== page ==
A Washington state Supreme Court case established that guest registry information is private and that random searches of this information violate rights to privacy found in the Washington Constitution.

>>Related: Report: Amazon, Microsoft workers caught hiring sex workers using company email

In that case, State v. Jorden, the court said, “Information contained in a motel registry constitutes a private affair under article 1, section 7 of the Washington State Constitution because it reveals sensitive, discrete, and private information about the motel’s guest.”

Reader Comments ...

Next Up in Nation & World

Democrats hope marches can sway Congress on guns
Democrats hope marches can sway Congress on guns

After watching lawmakers agree to two bills this week dealing with guns and school safety in the aftermath of the school shooting in Parkland, Florida, Democrats say the gun violence marches around the nation on Saturday have the chance to change the political dynamic on gun control in the Congress. “Their hope gives me...
Justice Dept. announces proposal to ban bump stocks ahead of anti-gun rally in DC
Justice Dept. announces proposal to ban bump stocks ahead of anti-gun rally in DC

The Department of Justice announced a proposal Friday to ban bump stocks, device that essentially convert semiautomatic weapons into machine guns. The announcement came just a day ahead of the “March for Our Lives” rally in Washington. >> Read more trending news   Thousands of young people are expected to converge on the...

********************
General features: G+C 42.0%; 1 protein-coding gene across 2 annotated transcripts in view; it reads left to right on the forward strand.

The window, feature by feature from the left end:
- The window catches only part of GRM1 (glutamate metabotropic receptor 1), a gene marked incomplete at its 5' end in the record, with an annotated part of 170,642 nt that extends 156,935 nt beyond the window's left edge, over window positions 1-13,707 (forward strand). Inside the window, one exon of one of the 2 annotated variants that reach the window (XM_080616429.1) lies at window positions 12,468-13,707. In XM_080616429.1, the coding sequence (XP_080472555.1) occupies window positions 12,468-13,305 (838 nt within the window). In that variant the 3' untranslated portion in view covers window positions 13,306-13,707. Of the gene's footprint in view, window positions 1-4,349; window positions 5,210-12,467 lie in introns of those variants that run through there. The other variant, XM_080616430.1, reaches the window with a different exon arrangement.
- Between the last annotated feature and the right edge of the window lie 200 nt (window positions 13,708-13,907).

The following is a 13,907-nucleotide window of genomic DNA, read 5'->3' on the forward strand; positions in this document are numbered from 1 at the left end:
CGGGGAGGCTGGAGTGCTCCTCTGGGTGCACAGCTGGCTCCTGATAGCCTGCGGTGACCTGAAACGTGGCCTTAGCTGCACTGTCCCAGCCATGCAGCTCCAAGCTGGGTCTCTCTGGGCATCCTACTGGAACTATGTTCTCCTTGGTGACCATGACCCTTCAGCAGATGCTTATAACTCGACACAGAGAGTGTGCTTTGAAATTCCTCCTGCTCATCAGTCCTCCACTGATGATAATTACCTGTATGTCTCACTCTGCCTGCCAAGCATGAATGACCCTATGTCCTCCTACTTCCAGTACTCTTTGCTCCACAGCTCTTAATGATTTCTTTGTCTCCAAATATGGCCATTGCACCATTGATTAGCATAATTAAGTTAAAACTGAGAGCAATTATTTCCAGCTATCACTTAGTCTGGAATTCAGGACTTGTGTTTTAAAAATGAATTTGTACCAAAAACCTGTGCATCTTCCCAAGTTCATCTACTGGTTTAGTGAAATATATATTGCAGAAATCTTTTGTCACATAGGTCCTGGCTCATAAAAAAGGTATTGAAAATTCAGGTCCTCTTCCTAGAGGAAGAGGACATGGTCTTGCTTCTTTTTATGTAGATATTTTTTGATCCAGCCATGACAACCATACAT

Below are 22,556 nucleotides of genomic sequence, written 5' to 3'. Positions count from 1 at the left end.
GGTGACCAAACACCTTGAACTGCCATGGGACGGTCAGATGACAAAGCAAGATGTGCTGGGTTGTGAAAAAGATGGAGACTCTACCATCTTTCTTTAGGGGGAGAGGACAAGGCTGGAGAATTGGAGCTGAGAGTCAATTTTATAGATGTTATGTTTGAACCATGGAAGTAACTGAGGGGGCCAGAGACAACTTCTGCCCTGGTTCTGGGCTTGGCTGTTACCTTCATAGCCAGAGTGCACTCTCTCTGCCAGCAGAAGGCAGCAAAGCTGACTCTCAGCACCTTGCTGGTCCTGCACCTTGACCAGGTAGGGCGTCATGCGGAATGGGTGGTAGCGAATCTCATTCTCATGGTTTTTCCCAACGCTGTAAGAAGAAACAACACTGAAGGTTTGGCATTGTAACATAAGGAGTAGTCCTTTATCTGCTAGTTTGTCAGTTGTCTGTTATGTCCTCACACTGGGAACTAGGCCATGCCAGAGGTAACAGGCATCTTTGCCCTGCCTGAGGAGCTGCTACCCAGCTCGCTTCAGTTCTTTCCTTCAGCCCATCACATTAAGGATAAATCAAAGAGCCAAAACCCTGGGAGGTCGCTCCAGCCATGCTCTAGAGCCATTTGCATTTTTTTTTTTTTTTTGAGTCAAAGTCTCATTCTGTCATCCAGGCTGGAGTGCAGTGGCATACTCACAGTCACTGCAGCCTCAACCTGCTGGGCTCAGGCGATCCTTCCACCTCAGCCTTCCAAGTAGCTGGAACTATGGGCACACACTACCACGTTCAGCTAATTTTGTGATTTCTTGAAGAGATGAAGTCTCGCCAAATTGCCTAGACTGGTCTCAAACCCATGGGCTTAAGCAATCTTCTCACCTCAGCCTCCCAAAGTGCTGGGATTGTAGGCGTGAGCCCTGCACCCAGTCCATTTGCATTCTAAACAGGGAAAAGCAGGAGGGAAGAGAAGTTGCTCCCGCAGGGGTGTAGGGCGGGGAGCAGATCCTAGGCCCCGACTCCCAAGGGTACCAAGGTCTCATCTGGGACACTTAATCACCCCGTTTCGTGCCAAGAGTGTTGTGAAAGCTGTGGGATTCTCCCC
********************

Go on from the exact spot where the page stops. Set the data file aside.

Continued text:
Florida Gov. Rick Scott signs year-round daylight saving time measure
Florida Gov. Rick Scott signs year-round daylight saving time measure

Florida Gov. Rick Scott is signing off on a measure that would let Florida stay on daylight saving time all year long. >> Read more trending news  Scott on Friday signed 74 bills into law, including the "Sunshine Protection Act." The measure won't take effect unless Congress also changes federal law. But if Congress were to go...
Mother crashed car into pole to prove to kids God is real, police say
Mother crashed car into pole to prove to kids God is real, police say

Police say a mother intentionally crashed her SUV into a pole to prove to her two small children that God is real. >> Read more trending news  Investigators say Bakari Warren, 25, told officers after the crash that she did it on purpose to show her kids that if they believe, God would protect them. The crash and the 5- and 7-year-old kids&rsquo...
Trump, wife, son arrive for Palm Sunday weekend in Palm Beach
Trump, wife, son arrive for Palm Sunday weekend in Palm Beach

Fresh off some late veto drama before signing a $1.3 trillion spending bill, President Donald Trump arrived around sunset Friday with first lady Melania Trump and son Barron to spend Palm Sunday weekend at Mar-a-Lago. Air Force One landed at Palm Beach International Airport shortly after 7 p.m. for Trump’s 15th visit to his Palm Beach...
More Stories